While much of the initial focus of Hur’s report was on Biden’s memory lapses, GOP members also now see a different opportunity: to exploit how Biden justified his retention of the documents after he left the White House while Trump is facing an indictment in Florida for his own alleged mishandling of classified documents. For instance, Republicans have zeroed in on Biden saying he kept the notebooks because “they are mine” and “every President has done the exact same thing,” or calling the notebooks “my property.”

There are many stark differences between the two cases, but watch for Republicans, with Hur testifying today, to try to underscore where Biden makes claims that sound like Trump.

Hur is seated in the hearing room

Diana Paulsen

Hur is seated alone, with no counsel, and the committee hearing is underway. Jordan is kicking it off.

Protester calling for a Gaza cease-fire is in the hearing room

Diana Paulsen

Diana Paulsen and Kyle Stewart

A protester, affiliated with the group Code Pink, engaged in a protest inside the hearing room before things kicked off, calling for a cease-fire in Gaza.

The group routinely protests on the Hill and many members have been detained for disrupting hearings. There is not an apparent connection to the testimony of Hur, as members of the group did not appear to know who he is.

Hur donated to the GOP but isn't a Trump Republican, sources say

Trump appointed Hur to be Maryland’s U.S. attorney, but people who know him say he is not a Trump Republican. He has donated money to former Maryland Gov. Larry Hogan, among other moderate Republicans.

He is the son of Korean immigrants who attended Harvard and Stanford Law and then clerked for Chief Justice William Rehnquist.

Who is Robert Hur?

Rebecca Shabadis in Washington, D.C.

Hur, who was named by Garland last January to oversee the investigation into Biden’s handling of classified documents, is a former federal prosecutor who has worked with many Republicans throughout his law enforcement career.

Hur has been a partner since April 2021 at the law firm Gibson, Dunn & Crutcher, where he has focused on enforcement, investigations and litigation. He joined the firm soon after having left the Justice Department, where he was a member of the senior leadership team for about a year as the top adviser to then-Deputy Attorney General Rod Rosenstein. Then-President Donald Trump nominated Hur to be U.S. attorney for Maryland, a role he held between April 2018 and February 2021.

While he has a track record of working for Republicans, he has also been respected by Democrats. As Hur was set to leave the federal government in 2021, Maryland’s Democratic senators, Ben Cardin and Chris Van Hollen, praised him for his “excellent service” as the U.S. attorney for the state.

Read the full story here.

Hur is in the Capitol

Hur has arrived and is in a holding room, awaiting the start of the hearing.

White House to fact check Hur's testimony in real time

The White House is preparing to fact check Hur’s testimony in real time, according to an administration official. Aides plan to blast out responses to claims by both congressional Republicans and the special counsel himself.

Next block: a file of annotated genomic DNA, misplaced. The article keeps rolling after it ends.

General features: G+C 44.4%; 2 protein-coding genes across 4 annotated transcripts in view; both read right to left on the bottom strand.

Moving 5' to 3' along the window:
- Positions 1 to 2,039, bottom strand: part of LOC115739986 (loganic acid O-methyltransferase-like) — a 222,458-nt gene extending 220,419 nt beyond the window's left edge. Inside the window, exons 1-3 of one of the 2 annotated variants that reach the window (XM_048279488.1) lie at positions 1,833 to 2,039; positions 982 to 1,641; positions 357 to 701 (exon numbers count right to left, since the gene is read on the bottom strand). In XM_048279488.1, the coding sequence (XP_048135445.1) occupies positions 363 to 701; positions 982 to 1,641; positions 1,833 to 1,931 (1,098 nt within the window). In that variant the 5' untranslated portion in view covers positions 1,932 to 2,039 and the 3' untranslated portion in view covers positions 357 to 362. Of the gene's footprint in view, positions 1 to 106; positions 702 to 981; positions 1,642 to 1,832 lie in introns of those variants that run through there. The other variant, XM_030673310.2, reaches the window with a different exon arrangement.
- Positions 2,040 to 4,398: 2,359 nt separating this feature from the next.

Bottom line: Expect to hear the White House and its Democratic allies repeatedly emphasize today that the conclusion of the Hur report resulted in no criminal charges, despite the questions raised about the president’s handling of classified material.

House Judiciary Democrats release transcript of Biden's interview with Hur

The full Hur transcript of Biden's interview with Hur in October is now available to view from the House Judiciary Committee Democrats’ website.

The recorded interviews took place Oct. 8 and 9.

DOJ began turning over documents to House Republicans last week

The Justice Department began making materials from Hur’s investigation available to the House Judiciary Committee on Friday. Jordan and Comer subpoenaed the materials last month. 

The documents made available included communications between the Justice Department and the White House and/or Biden’s personal lawyer referring or relating to Hur’s report.

The full transcript of Hur's five-hour interview with Biden was also provided to Congress today, a source familiar with the matter said.

Hur resigned recently, allowing him to testify as a private citizen

Hur resigned in recent days, a source familiar with the matter told NBC News, allowing him to testify before Congress today as a private citizen — a move that is typical for special counsels.

Hur has retained attorney William Burck, a separate source familiar with the matter told NBC News. Burck previously represented special counsel John Durham as his personal attorney, as well as former White House counsel Donald McGahn.

Transcript of Biden’s interview with Hur shows memory lapses — but also detailed exchanges

Hur’s bombshell report on Biden’s handling of classified documents concluded that he presented himself as an “elderly man with a poor memory” who was unable to remember key dates, including when he served as vice president or the year his son died.

Biden, for his part, has lambasted Hur for bringing up the topic of Beau Biden’s death, and his lawyers have criticized the report

But the transcript of Biden’s interview, which was reviewed by NBC News, paints a more nuanced picture on both sides.